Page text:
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Lee Chan | Dino Requests

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Okay, so maybe he shouldn’t have chosen a college without looking into the location.

To be fair, the school did have a really good dance program, which wasn’t common by any means, so who could blame him? It wasn’t his fault that the campus happened to be located in a kinda (read: very) sketchy town that was hundreds of miles from where he grew up. And he had always wanted the TV-show college experience, so it was a no-brainer when he was asked to choose between off-campus housing and living in a dorm.

Unfortunately, this was decidedly not the TV-show experience.

The main character in a TV-show didn’t get bullied in college . That’s right: bullied. In college. Chan had thought that kind of thing just didn’t once you got out of high school. Surely everyone was far too mature for that now that they were all working on their degrees.

Nope. Not at all. If anything, it was worse than high school. Because Chan didn’t get bullied at all in his small town high school with a graduating class that totalled around 30 people. He didn’t talk much to anyone other than his close friends, but his classmates knew and liked him. Getting punched in the face was practically unheard of throughout the entire school.

It was a rather common occurrence here, though. There was one specific group of guys who wandered the campus, looking for anyone who appeared to be especially vulnerable to an attack. And it seemed that Chan was their latest target.

The breath was knocked out of him as he was slammed against the rough brick wall. Even though it was dark, too dark to see just a few inches in front of his face, he knew who it was that had grabbed him and pulled him into this alleyway.

“Did you really follow me all the way into town, Dongsuk? You couldn’t just let me go to the post office? Are you that desperate?” he groaned, determined not to let his nervousness show.

“I know you told Professor Park,” Dongsuk said slowly.

“Of course I did. I’m not gonna let you get the credit for the project that I did by myself.”

A fist caught him in the gut. He groaned again; if not for the fact that he was being held up against the wall, he would’ve keeled over.

“You know how seriously that old man takes ‘honesty’,” he jeered the last word, as if the very thought of it disgusted him. “I already have enough strikes. You could've lost me my scholarship.”

Despite himself, Chan couldn’t help snorting. “It’s a wonder you got one in the first place.”

Dongsuk growled and landed one more blow on Chan’s left cheek before backing away and motioning to one of the boys that had been standing behind him watching the scene unfold.

“Ooh, you gonna sick one of your lackeys on me?” Chan mocked. The fake confidence that he hoped was present in his voice faded soon after. There was a glint, the singular small stream of sunlight that came into the alley bouncing off of whatever the lackey had removed from his pocket. Chan paled—the town he was raised in was fairly safe, but he had lived in this place long enough to know what that was: a switchblade.

“Woah, woah, woah, maybe we can talk about this—”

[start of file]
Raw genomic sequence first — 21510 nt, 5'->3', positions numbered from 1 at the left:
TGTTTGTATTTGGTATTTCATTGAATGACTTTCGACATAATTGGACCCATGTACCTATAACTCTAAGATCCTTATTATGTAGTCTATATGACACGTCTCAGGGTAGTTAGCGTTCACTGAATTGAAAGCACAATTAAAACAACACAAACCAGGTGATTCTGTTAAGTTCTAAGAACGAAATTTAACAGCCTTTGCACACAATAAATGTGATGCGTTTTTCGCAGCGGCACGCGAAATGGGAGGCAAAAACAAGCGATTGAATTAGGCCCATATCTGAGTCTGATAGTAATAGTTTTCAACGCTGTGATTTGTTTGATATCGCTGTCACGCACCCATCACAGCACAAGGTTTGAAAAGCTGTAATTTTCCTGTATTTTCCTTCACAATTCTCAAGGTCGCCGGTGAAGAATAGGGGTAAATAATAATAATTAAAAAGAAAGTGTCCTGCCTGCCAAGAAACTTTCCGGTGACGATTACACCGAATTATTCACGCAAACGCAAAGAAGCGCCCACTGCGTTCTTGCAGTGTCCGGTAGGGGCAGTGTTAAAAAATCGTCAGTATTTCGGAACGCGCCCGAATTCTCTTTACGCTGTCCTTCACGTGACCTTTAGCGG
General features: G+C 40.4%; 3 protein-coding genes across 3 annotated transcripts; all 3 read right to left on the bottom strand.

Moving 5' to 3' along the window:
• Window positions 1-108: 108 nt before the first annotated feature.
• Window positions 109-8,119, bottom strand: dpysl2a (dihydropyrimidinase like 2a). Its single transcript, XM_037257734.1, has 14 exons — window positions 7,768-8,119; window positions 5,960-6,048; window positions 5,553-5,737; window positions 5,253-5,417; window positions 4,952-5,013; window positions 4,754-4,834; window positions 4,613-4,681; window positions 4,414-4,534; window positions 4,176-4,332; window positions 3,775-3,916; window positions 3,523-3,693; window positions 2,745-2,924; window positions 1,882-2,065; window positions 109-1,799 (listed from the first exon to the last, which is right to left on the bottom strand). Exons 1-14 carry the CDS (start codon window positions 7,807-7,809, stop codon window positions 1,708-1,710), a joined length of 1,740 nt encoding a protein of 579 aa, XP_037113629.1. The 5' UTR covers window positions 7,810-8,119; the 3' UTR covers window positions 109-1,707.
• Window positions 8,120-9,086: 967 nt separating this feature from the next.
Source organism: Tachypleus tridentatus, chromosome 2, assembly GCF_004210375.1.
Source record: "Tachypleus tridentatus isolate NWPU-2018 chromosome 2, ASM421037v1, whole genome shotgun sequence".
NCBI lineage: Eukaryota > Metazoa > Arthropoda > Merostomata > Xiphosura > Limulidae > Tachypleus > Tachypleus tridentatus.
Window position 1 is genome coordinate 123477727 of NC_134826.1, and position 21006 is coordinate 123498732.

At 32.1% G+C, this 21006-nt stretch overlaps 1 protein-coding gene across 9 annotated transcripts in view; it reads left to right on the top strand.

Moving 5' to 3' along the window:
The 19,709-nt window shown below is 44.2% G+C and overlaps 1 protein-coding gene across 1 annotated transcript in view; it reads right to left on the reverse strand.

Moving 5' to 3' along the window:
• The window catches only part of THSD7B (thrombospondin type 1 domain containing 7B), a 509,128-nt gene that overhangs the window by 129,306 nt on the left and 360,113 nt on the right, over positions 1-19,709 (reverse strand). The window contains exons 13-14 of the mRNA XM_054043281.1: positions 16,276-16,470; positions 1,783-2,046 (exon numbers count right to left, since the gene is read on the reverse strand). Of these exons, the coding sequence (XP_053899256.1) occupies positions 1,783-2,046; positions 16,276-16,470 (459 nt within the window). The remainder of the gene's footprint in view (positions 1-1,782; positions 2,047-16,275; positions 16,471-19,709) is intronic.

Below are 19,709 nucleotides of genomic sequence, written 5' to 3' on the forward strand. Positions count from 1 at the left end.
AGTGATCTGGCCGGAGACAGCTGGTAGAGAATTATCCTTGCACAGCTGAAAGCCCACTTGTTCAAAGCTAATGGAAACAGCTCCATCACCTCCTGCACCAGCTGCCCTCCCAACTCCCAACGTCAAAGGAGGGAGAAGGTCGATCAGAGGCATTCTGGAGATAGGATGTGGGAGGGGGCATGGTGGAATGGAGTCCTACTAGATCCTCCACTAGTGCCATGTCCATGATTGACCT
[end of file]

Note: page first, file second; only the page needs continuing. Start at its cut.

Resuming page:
“Not so cocky now, huh?”

He tried to muster up the words, but nothing came out except a small squeak that, in any other situation, would’ve had his face burning. But now that humiliation was the least of his worries. After all, he was pretty sure that he was now facing imminent death.

Well, this was less than ideal. He had never imagined his last memories to be in a musty alleyway in a not-familiar-but-not-unfamiliar town so far away from basically everyone he cared about.

Mom, Dad, please forgive me. I’m sorry I never graduated like you always wanted. I’m sorry that you have to bury your son. I’m sorry I couldn’t live up to your expectations. I’m sorry—

“What’s going on here?”

Chan’s internal panic paused and went to the background for a moment to make room for his confusion. The other guys also froze, turning to look at the owner of the voice. Standing in the entrance to the alley were three men, all of them looking to be taller than everyone here.

“I said: what is going on here?” the one in the middle repeated slowly. He was obviously the leader of the trio as the other two stood a step behind and let him do the talking, but some part of him knew that they could still hold their own pretty well.

At the man’s words, Dongsuk recovered from his surprise and regained his previous confidence.

“What, you know this little bitch?” he scoffed.

“No,” the same man said. “But I don’t like it when someone is being picked on by someone bigger than them. And it looks to me like you are trying to beat up this kid for telling the teacher on you.”

The taller man next to him snorted. “Sounds like something that would happen in elementary school, not college.”

Dongsuk glared. “Watch who you’re talking to buddy.” He dropped his grip on Chan’s front, letting him slump to the dirty ground, and stalked over to the tallest man. He looked a bit taken aback when he realized just how much taller the man was than him, but it didn’t stun him for too long before he pulled back his fist. The man easily caught it.

“I suggest you remove yourselves from our turf before we make you,” he growled.

He lifted his sleeve to reveal… something. Chan couldn’t make it out, but it must’ve been bad judging by the way Dongsuk’s face drained of all color.

“Shit, man!” he cursed, backing away from them frantically. “Let’s go!” The lackeys hesitated for only a moment before they followed him out the alley, tripping and spitting curses all the way.